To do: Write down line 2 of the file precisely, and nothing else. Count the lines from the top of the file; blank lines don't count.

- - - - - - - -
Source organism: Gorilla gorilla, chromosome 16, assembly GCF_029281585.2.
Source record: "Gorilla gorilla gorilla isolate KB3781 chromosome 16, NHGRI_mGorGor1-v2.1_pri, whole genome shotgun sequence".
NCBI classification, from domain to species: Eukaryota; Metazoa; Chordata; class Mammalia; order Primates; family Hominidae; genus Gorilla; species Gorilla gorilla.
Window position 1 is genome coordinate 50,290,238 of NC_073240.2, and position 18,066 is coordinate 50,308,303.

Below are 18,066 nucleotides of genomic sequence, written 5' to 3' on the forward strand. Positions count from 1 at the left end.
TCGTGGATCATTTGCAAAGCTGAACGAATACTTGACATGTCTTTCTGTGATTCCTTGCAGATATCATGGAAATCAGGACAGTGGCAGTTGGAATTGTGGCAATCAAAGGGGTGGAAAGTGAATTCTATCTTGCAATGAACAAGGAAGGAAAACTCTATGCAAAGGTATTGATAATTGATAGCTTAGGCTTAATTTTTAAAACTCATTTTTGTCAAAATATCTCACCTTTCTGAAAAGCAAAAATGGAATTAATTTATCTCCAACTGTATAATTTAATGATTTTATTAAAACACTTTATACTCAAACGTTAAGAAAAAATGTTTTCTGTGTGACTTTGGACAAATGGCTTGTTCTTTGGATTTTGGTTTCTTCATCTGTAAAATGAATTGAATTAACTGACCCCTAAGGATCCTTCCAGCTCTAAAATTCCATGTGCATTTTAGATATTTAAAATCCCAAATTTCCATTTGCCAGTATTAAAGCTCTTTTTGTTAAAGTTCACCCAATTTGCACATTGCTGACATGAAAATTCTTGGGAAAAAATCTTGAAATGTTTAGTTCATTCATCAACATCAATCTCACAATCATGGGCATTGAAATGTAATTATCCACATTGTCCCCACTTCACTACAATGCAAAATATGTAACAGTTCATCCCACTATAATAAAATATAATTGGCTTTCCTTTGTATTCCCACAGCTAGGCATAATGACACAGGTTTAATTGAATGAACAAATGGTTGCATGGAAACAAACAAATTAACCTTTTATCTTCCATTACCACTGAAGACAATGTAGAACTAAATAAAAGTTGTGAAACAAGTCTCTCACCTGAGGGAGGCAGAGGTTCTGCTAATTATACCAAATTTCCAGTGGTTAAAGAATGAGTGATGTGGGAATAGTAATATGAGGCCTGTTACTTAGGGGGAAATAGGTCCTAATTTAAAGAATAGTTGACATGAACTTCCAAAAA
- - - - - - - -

Source record: "Gorilla gorilla gorilla isolate KB3781 chromosome 16, NHGRI_mGorGor1-v2.1_pri, whole genome shotgun sequence".